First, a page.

Portland passes deconstruction rules for 100-year-old home demolitions
Portland’s City Council has given the go-ahead on a measure requiring contractors who demolish homes built before 1916 to fully deconstruct them.
The idea is that the materials become available for reuse, as opposed to simply thrown in the landfill.
The Council approved the measure unanimously. Portland is the nation’s first to pass such a rule.
More than 300 single-family homes are demolished each year, according to Portland’s Bureau of Planning and Sustainability.
“By keeping valuable materials out of the landfill, we ensure the least amount of impact on the environment and neighbors,” said Portland Mayor Charlie Hales, in a release. “Deconstruction reduces our carbon footprint, prevents harmful air pollution caused by demolition and creates good, family wage jobs.”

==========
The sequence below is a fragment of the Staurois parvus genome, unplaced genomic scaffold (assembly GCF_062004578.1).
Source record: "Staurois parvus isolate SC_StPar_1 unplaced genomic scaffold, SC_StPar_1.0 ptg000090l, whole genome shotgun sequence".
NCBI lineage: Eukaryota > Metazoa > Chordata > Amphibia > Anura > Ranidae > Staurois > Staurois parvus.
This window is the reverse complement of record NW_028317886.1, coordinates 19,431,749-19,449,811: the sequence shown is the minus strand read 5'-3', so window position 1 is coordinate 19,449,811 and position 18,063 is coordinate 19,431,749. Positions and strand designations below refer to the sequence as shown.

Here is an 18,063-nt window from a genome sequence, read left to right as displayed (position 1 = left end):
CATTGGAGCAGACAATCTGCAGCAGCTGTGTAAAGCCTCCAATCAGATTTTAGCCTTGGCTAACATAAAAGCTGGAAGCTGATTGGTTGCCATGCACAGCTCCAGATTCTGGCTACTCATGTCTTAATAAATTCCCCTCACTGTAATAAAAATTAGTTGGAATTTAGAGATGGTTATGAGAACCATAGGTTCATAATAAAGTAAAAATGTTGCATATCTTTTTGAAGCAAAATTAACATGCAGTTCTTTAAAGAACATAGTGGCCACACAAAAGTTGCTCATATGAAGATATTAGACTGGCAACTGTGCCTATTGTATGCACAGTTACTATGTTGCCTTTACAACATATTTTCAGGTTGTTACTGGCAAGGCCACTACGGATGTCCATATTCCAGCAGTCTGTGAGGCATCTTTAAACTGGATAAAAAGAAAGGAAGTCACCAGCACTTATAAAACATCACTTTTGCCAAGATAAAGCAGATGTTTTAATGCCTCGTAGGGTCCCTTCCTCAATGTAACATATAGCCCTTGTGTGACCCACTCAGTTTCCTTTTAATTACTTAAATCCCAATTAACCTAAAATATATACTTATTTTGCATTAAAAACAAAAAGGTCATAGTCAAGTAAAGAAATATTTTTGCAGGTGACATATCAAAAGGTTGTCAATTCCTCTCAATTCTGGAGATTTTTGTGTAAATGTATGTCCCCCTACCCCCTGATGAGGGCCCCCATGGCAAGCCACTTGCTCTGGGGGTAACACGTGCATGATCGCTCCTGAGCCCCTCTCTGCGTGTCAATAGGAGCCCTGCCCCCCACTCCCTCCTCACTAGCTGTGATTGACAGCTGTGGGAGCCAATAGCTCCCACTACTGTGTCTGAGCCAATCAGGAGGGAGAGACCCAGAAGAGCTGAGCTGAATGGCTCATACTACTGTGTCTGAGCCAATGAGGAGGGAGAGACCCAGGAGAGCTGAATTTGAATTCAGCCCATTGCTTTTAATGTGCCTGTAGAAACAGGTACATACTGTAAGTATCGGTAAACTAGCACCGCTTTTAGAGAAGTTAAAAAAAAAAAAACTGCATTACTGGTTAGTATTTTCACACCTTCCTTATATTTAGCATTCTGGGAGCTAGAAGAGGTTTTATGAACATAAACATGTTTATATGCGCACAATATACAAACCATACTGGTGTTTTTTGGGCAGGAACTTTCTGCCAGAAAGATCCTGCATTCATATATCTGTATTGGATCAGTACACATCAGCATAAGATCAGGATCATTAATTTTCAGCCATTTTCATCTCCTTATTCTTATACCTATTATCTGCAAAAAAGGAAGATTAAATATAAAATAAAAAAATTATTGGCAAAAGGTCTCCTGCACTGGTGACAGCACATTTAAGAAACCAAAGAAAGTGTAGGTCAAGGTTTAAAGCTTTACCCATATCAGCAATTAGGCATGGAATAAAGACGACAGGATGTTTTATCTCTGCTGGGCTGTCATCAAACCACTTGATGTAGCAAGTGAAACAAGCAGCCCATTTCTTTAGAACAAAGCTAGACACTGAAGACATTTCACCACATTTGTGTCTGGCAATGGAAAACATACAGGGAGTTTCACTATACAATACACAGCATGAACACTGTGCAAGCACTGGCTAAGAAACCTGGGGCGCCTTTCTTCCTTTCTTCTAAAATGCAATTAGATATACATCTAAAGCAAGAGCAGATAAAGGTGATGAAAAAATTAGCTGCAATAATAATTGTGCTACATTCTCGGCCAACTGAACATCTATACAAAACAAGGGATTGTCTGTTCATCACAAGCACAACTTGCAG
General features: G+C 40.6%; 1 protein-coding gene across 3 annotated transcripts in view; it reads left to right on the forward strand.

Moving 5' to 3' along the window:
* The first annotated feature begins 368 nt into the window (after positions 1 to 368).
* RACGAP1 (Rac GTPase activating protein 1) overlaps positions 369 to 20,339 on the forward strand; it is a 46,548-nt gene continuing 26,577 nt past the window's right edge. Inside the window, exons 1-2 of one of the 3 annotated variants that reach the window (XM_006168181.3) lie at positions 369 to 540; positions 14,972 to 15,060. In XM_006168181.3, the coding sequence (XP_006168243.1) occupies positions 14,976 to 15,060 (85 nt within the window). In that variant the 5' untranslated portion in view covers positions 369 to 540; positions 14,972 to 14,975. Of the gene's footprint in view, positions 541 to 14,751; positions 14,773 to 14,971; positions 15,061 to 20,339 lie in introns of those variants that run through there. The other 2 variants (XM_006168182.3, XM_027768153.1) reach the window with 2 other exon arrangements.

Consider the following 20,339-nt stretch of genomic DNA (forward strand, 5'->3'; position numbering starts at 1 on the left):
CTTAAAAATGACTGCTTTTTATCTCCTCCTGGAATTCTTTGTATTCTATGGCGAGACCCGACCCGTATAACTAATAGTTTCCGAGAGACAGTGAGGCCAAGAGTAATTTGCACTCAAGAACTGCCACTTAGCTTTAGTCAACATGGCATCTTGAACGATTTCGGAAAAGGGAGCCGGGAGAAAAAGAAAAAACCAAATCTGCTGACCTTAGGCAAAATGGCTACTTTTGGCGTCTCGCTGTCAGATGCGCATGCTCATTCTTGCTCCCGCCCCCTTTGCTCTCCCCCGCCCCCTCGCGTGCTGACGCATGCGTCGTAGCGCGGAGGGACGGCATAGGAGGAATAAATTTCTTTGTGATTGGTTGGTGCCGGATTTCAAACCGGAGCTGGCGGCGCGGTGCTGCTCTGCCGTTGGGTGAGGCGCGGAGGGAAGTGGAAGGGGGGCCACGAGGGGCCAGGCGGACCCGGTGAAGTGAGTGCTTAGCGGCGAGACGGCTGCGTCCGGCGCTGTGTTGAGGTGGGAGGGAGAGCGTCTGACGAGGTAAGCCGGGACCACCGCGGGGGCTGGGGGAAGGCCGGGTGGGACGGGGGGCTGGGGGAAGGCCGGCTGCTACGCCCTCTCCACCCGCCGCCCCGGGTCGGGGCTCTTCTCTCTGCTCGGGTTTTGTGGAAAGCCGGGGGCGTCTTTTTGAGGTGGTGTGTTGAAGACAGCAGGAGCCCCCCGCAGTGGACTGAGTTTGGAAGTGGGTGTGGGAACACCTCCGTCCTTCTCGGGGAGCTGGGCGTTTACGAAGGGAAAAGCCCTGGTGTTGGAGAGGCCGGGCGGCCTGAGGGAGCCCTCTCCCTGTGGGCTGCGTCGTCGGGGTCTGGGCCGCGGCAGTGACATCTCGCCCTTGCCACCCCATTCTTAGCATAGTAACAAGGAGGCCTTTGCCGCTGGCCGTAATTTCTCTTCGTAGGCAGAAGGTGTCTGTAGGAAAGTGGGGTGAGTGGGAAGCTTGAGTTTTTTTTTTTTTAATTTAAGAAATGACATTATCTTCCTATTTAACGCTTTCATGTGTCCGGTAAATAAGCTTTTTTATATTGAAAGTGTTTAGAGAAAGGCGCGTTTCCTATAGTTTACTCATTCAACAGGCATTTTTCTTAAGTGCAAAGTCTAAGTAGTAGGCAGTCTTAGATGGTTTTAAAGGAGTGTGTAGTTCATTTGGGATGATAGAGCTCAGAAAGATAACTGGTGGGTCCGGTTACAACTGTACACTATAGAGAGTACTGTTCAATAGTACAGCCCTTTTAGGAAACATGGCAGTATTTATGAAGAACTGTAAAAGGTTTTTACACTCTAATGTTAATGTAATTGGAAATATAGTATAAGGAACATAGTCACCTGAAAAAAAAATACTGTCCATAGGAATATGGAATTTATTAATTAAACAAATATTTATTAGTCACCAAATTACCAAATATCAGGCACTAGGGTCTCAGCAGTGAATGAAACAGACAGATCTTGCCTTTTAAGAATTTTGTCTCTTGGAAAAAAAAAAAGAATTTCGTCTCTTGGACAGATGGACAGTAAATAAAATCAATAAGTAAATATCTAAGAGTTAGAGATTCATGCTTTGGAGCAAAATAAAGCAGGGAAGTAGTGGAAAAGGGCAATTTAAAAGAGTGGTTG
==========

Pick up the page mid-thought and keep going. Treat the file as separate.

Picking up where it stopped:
Contractors who demolish houses deconstruct them less than 10 percent of the time in Portland. About one-third of single-family demolitions would be subject to the requirement, which takes effect Oct. 31.
The city’s efforts would divert an estimated 8 million pounds from landfills.
Earth Advantage and the Building Material Reuse Association will offer training and certification in deconstruction beginning July 18.